How to use red herrings to your advantage | Mystery Writing | Creative Writing | Crime | Thriller | Suspense | RachelPoli.com

What Can Red Herrings Be?

Anything that’s a noun can be a red herring – a people, place, or thing.

Sometimes criminals can leave an object as a “clue” such as a fake weapon. Or, they can murder someone in their home and move the body elsewhere making it seem like it took place somewhere else. That also allows them to sometimes change how the death occurred as well.

Red herrings can also be a person as the culprit can try to frame someone or they may have been a person at the wrong place in the wrong time.

Real Red Herrings and Fake Red Herrings

Of course, I just explained that red herrings are “fake” clues that drop throughout the story. So, how can you have a real one? What I mean is you can have a fake-fake clue or a real-fake clue. In other words, by accident or on purpose.

Real Red Herrings

A real red herring can be a fake clue left on purpose. This can typically be done by the culprit to throw the investigators off their trail. They might move the body after they’ve killed the victim to make it seem like the crime scene was a different spot. They may frame a different person for the crime. Some criminals are crafty, others are not.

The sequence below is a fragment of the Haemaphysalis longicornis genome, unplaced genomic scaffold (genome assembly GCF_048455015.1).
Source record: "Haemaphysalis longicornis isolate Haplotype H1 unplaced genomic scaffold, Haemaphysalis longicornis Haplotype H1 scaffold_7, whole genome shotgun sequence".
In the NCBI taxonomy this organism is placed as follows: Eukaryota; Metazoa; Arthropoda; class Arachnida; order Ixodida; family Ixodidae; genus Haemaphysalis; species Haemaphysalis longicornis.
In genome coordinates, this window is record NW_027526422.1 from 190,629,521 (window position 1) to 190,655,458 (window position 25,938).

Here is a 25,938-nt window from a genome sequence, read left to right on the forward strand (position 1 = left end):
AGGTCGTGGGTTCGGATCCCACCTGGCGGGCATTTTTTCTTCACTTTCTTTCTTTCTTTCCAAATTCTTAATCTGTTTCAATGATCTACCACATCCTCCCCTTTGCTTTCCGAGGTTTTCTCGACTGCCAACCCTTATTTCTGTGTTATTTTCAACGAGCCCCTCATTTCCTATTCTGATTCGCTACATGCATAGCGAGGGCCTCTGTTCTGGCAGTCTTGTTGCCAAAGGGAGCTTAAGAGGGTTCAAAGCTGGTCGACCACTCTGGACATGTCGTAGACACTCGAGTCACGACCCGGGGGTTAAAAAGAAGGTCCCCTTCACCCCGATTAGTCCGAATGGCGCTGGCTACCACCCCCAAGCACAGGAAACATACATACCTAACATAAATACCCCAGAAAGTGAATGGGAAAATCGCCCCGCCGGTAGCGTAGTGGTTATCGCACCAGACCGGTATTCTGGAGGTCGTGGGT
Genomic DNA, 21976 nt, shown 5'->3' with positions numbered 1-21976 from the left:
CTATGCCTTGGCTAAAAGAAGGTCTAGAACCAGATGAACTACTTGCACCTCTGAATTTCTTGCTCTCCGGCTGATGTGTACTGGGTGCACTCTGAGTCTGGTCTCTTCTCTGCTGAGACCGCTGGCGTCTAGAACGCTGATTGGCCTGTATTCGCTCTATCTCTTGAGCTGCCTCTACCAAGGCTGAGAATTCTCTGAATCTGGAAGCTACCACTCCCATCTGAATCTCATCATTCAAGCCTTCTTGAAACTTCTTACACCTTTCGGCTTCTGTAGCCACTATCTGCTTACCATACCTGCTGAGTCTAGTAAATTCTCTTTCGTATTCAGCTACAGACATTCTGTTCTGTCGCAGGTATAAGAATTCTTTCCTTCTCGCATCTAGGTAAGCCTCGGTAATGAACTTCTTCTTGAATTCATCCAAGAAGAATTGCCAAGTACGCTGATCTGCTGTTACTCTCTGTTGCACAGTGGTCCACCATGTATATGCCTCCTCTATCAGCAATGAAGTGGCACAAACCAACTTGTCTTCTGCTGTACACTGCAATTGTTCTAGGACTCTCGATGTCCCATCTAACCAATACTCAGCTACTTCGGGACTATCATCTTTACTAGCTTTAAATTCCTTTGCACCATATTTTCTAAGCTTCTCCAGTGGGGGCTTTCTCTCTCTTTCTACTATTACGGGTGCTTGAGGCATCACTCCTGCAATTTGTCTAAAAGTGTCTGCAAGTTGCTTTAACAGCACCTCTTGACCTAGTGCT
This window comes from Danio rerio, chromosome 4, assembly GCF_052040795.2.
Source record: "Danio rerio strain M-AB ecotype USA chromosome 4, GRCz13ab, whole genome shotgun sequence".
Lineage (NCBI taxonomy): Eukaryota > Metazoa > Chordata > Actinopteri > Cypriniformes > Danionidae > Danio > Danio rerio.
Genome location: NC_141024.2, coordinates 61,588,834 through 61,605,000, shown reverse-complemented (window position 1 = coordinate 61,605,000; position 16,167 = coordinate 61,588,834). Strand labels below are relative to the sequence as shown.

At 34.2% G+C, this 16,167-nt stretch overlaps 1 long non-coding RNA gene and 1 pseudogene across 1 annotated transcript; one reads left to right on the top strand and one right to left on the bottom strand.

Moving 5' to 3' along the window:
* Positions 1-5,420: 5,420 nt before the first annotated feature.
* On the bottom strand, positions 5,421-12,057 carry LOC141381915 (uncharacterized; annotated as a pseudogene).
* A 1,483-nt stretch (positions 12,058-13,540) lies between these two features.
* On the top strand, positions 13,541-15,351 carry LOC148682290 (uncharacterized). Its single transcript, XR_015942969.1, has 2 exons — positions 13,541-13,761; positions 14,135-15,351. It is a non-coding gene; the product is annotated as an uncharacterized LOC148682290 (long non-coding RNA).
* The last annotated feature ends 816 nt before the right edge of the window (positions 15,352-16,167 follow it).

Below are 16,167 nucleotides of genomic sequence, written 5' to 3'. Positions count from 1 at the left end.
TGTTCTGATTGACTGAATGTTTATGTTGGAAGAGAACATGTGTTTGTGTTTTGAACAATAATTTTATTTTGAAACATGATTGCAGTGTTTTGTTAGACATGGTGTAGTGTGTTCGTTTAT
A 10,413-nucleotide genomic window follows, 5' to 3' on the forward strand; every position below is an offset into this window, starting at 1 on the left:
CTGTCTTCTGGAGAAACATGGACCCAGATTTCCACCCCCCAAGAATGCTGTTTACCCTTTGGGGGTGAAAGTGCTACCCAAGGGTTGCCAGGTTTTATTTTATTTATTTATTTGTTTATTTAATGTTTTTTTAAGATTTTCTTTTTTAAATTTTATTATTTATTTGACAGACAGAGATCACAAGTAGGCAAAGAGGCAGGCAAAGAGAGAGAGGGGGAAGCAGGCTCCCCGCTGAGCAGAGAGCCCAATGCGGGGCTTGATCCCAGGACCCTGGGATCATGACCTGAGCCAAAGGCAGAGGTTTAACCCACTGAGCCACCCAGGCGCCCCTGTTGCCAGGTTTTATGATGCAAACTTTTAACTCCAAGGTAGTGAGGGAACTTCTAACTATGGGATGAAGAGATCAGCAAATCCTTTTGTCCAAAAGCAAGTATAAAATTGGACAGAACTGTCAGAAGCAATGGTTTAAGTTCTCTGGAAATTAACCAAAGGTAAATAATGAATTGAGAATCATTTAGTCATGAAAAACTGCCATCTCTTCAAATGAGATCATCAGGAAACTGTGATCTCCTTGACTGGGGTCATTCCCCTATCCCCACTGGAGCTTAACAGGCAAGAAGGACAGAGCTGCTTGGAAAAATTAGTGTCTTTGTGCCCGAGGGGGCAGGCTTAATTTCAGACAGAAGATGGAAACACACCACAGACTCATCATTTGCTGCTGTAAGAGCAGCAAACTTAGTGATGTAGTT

Fake Red Herrings

This is an accidental red herring. A clue might be brought in due to lack of judgement or poor deducing skills on an investigator. They might think something about the crime scene is off when, in fact, it’s nothing at all.

How Can You Use This To Your Advantage?

This allows the culprit a little more time to get away. Do we want that? No. But does it add great tension? Yes. Although, it is okay to let the bad guy get away once in a while. Unfortunately, that happens in real life and it’ll really make your readers think.

Using real red herrings is a great way to throw your readers off along with the investigator in the story. It’ll make them think. The same goes for the fake red herrings, though depending on what kind of information you give to your readers, they may know the truth and will yelling at the book wishing the characters could hear them.